Two complementary approaches are necessary to understand galaxy evolution: on the one hand, we need to develop theoretical models for galaxy formation, chemical and dynamical evolution, and on the other hand, we need to collect as many and as accurate as possible observational data to constrain such models. In particular, we need to know the masses, chemical abundances and kinematics of the various galactic components, namely gas, stars and dark matter; we need to know the star formation history (SFH), the initial mass function (IMF), etc. In this review our current knowledge of the SFHs, as derived from the colour-magnitude diagrams (CMDs) of their resolved stellar populations, is summarized.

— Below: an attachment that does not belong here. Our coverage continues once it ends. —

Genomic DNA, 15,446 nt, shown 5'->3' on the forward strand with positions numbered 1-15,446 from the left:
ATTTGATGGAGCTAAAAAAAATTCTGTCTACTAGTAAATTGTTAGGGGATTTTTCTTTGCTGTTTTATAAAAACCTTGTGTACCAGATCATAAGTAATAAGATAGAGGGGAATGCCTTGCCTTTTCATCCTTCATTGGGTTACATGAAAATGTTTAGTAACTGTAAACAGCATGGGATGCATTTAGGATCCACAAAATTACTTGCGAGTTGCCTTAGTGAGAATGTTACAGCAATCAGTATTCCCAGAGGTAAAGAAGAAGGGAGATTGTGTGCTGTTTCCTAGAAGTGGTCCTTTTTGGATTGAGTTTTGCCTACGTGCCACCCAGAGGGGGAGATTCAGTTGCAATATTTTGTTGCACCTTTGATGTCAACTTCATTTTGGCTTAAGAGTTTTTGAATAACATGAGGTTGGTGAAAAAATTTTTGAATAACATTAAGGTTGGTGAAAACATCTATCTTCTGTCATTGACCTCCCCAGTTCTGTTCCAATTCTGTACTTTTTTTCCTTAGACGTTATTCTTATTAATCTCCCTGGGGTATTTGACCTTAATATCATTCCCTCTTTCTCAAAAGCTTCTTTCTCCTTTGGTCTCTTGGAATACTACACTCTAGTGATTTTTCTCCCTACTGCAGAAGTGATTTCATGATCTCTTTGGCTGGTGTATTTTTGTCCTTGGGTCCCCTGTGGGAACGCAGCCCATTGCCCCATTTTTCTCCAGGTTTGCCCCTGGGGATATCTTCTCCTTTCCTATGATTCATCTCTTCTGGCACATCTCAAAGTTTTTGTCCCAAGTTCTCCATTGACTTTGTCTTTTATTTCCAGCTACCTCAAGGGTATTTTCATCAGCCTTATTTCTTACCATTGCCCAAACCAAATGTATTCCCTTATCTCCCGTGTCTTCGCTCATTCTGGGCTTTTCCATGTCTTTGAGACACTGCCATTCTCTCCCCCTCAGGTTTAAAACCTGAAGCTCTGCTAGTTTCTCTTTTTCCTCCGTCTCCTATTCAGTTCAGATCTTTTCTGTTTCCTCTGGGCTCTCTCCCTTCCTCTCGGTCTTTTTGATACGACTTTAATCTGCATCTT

Resolved stellar populations are the best tracers of the SFH of a galactic region, and their CMD the best tool to exploit the tracers. This is due to the well known circumstance that the location of any individual star in a CMD is uniquely related to its mass, age and chemical composition. From the CMD we can thus disentangle directly these evolution parameters. In the case of simple stellar populations, i.e. coeval stars with the same chemical composition, isochrone fitting is the most frequently used method to infer the system age. In the case of galaxies, with rather complicated mixtures of different stellar generations, the age determination is less straightforward, but their CMDs remain the best means to derive the SFH.